Let’s say that First Contact does occur some day. Just who do we meet? Is it a lonely civilization or a group of civilizations, part of a galactic amalgamation of some sort? SETI researchers have called this concept the Galactic Club, so named by Ronald Bracewell.
The informal nature of the name gives it wide latitude in organization. The Galactic Club could be just a couple of extraterrestrial civilizations communicating over the vast distances of space. It could also be a more organized and controlled group, similar to the United Federation of Planets concept in Star Trek.
In his paper, “Networking with our Galactic Neighbors” (part of the The Foundation For the Future report “When SETI Succeeds: The Impact of High-Information Contact.”) Albert Harrison explores both the possibilities and impacts of the Galactic Club concept. Harrison posits that the nature of the Galactic Club could depend on its level of development. Early efforts would likely be looser in connection. A more highly developed organization could come to act as a supranational system of galactic government.
This idea is a critical one for humans to consider. If we meet a lone civilization there is a clear path for diplomacy and relations. If First Contact occurs with a member of a Galactic Club things could be much, much more complicated. Alliances and rivalries could enter into the picture. We could easily find ourselves involved in a galactic political struggle.
On a more positive note a strong Galactic Club, as Harrison points out, could have strict rules for First Contact with a newly found civilization. This could help make the process easier and perhaps include safeguards in protecting our culture.
Harrison points out that humanity could actually be the founder of such a Galactic Club. But given the high odds that any extraterrestrial civilizations we make contact with will be further along in development than us, in thousands, if not millions of years, we need to consider the more complicated scenario of us entering into an established Galactic Club as a naïve member.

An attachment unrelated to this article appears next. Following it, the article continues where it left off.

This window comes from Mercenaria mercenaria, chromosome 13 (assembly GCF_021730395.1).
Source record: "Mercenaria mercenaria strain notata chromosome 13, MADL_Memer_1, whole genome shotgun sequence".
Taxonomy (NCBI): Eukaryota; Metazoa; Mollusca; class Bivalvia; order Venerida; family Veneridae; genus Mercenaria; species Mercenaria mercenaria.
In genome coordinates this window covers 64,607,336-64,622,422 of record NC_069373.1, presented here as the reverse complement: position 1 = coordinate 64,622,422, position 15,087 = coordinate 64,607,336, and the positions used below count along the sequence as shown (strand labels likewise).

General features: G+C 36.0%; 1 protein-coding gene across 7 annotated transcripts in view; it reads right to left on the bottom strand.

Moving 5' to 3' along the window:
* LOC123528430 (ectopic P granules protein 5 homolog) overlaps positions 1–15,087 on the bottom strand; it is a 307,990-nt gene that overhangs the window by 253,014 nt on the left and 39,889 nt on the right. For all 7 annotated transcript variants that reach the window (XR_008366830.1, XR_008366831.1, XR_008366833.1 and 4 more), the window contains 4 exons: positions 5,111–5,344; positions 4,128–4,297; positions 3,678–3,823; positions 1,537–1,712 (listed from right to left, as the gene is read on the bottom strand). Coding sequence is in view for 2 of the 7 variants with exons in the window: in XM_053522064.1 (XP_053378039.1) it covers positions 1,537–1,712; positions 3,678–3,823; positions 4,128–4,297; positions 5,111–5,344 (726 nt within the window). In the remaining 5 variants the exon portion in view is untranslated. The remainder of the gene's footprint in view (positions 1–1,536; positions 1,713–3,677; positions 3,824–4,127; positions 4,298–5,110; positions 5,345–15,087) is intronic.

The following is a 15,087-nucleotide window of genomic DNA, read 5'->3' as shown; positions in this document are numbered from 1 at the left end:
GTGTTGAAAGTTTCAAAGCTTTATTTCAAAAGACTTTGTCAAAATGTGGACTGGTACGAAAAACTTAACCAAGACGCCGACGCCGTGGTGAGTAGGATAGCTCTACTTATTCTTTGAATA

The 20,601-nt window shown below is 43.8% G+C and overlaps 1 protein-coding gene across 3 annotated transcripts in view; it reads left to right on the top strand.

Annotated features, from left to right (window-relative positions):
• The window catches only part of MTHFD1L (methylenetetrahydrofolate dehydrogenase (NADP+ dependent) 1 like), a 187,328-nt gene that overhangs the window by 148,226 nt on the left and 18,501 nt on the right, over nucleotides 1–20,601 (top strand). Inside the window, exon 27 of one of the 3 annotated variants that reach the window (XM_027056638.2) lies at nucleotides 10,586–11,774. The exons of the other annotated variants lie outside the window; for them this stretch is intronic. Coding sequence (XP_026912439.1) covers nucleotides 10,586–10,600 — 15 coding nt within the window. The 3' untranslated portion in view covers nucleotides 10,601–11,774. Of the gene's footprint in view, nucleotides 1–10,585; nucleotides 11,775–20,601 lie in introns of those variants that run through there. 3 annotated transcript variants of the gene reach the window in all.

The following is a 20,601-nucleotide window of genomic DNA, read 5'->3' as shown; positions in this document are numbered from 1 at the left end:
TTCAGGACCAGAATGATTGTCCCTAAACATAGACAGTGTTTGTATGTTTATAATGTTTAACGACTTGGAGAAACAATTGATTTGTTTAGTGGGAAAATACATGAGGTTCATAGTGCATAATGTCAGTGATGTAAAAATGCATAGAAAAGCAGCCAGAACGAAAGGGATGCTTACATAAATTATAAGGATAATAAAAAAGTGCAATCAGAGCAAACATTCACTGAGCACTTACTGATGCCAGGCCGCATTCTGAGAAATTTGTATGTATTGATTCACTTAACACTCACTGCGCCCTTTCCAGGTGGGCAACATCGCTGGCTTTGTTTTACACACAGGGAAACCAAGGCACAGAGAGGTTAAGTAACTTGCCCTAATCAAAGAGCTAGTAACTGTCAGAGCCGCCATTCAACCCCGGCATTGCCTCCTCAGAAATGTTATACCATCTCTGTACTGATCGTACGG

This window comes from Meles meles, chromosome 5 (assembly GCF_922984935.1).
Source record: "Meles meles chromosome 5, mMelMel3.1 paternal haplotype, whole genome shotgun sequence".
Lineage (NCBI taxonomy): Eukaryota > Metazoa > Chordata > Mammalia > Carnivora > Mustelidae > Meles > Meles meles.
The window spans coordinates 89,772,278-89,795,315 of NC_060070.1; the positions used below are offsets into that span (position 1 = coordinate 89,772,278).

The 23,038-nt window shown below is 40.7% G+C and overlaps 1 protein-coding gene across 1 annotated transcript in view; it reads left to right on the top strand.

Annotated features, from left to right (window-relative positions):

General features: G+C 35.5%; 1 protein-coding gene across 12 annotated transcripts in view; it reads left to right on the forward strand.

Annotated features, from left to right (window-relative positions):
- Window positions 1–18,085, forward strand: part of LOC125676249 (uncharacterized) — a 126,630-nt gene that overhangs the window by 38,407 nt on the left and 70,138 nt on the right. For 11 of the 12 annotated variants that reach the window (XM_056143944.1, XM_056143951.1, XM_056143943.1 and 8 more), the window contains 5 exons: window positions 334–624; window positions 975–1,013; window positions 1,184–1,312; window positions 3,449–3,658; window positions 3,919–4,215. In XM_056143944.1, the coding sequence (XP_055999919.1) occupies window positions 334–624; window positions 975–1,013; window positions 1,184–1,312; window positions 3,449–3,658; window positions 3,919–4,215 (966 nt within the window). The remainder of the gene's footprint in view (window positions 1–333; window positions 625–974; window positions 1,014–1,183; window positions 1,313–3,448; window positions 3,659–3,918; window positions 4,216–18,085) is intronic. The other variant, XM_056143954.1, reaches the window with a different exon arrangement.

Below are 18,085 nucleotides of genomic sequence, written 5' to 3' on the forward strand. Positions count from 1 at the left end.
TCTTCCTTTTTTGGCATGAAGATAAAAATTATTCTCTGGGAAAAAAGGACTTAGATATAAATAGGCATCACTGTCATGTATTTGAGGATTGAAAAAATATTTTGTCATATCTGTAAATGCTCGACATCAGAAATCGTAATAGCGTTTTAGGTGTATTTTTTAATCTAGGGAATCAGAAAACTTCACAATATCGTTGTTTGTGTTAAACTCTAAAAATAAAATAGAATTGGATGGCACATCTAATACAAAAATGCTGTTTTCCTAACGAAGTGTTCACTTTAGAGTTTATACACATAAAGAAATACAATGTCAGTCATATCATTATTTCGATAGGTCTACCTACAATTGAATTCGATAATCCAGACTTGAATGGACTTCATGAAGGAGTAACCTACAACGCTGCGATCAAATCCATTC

Humans speaking with one voice is essential in any First Contact scenario. In the case of a complicated, multi-civilization scenario it becomes critical for our survival. We may not last long, or have an outcome we like, if we act as a disjointed group of nations here on Earth. At the very least, it seems improbable that we would benefit from interstellar relationships if we remain divided and warring here on Earth.
Harrison says that a galactic club of any formal organization would likely have a well-developed framework for First Contact, carefully managing when such an event might occur and the subsequent communication and diplomacy. If it is a beneficent club that could be good for us. They could walk us through an established process. Harrison says dealing with a group could be less threatening to us, since a single civilization could act in a number of extreme ways in First Contact, while an organized bureaucracy would likely act in a more careful and established fashion.
There is always the possibility of a controlling, malevolent Galactic Club. One can imagine the Empire in the Star Wars series. However, Harrison points to political research to show that quarrelsome, violent civilizations would likely have a shorter life than civilizations that form defensive and strategic alliances. Perhaps a tougher thing for humanity to handle would be a Galactic Club that we didn’t understand at all, in terms of makeup or interaction. It might take years and decades to wade through the history to determine just how a Galactic Club came into being and what it holds for us, the newest members.